Gravity's Pull: A Conversation with Mathilde Roussel
by Michaël Amy
Sculpture is traditionally about the body. Mathilde
Roussel alludes to the body indirectly, by way
of sheets of paper or rubber hanging from the wall,
which she refers to as skins, and amorphous columns
built up of masses inspired by her study of overdeveloped
musculature. Both the hanging skins and
the stacked muscles tackle the issue of gravity, as all
sculpture does, and thus poetically reference the
network of life across our planet-a resonant subject
in this age of growing environmental crisis. In
Training Session (2015), biomorphic paper-pulp volumes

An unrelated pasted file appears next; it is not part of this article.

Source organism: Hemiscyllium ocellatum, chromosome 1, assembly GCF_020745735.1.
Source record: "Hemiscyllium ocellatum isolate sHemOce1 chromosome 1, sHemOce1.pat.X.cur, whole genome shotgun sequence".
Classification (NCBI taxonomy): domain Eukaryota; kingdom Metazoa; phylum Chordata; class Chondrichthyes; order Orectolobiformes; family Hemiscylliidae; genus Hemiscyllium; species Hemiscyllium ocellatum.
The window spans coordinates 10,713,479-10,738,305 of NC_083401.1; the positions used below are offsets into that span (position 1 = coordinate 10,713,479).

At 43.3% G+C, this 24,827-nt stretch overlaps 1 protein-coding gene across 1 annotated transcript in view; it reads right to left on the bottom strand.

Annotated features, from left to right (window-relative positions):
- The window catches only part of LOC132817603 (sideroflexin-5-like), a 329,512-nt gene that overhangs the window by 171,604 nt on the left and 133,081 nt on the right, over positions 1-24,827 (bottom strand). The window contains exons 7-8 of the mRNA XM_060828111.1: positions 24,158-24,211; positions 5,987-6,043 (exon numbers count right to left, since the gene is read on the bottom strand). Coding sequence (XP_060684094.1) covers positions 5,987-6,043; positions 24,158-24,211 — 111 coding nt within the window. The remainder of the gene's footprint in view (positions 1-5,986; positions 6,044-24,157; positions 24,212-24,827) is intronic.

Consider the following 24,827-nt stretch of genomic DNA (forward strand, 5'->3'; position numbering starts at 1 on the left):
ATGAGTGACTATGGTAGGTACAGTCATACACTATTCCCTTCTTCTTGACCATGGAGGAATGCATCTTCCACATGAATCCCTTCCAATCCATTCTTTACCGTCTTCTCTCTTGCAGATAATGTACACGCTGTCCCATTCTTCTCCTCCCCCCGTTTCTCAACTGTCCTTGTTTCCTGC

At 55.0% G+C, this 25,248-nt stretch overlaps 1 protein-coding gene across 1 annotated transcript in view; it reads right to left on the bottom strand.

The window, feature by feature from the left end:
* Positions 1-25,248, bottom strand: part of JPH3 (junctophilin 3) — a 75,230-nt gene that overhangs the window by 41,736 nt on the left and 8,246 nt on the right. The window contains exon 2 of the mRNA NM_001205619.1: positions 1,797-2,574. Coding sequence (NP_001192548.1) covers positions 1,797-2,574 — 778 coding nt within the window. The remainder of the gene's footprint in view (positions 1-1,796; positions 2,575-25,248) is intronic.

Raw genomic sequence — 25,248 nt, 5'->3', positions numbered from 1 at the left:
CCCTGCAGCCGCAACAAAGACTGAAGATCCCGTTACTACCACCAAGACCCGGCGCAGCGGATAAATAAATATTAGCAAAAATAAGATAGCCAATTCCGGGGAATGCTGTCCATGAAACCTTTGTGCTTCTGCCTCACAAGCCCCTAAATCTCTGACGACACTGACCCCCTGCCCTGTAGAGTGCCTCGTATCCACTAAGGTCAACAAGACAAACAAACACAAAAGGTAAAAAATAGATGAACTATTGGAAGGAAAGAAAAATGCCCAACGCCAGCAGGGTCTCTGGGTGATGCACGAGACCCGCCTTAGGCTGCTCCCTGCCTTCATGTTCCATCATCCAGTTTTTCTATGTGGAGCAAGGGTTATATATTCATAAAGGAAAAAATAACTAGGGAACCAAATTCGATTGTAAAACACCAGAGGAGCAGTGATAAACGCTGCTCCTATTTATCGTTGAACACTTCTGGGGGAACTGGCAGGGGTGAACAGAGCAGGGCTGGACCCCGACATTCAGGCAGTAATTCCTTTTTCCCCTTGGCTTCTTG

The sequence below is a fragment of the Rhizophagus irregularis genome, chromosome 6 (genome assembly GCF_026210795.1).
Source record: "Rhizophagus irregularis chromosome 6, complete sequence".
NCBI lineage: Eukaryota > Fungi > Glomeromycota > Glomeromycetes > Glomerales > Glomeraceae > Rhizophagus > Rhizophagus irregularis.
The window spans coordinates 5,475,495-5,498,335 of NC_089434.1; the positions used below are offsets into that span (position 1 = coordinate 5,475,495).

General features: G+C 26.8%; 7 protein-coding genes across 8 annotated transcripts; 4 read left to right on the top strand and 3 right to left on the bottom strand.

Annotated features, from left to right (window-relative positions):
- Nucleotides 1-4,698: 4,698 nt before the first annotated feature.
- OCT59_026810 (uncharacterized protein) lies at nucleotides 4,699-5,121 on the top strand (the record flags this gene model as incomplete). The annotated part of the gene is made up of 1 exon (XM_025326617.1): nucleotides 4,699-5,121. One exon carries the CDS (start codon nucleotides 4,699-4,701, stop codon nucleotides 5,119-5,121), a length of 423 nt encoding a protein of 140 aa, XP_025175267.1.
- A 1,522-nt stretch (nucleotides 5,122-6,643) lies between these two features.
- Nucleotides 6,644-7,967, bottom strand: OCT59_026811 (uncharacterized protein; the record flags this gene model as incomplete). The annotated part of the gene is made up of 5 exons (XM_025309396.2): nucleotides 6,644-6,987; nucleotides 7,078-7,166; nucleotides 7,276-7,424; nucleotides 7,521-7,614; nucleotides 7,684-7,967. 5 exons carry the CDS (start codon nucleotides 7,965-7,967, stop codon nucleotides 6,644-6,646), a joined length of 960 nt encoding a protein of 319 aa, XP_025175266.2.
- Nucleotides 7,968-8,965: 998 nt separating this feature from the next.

draped over metal bars seem to have escaped
from Duchamp's The Bride Stripped Bare by Her Bachelors,
Even, a meditation on male lust. Generation,
transformation, time, ideals of beauty and productivity,
desire, life systems, decline, and death all fall within
the scope of this French artist.
...see the entire article in the print version of Jul/Aug's Sculpture magazine.
Training Session, 2015. Paper pulp, cardboard, glue, wire, and steel tubular structure, 150 x 60 x 40 cm.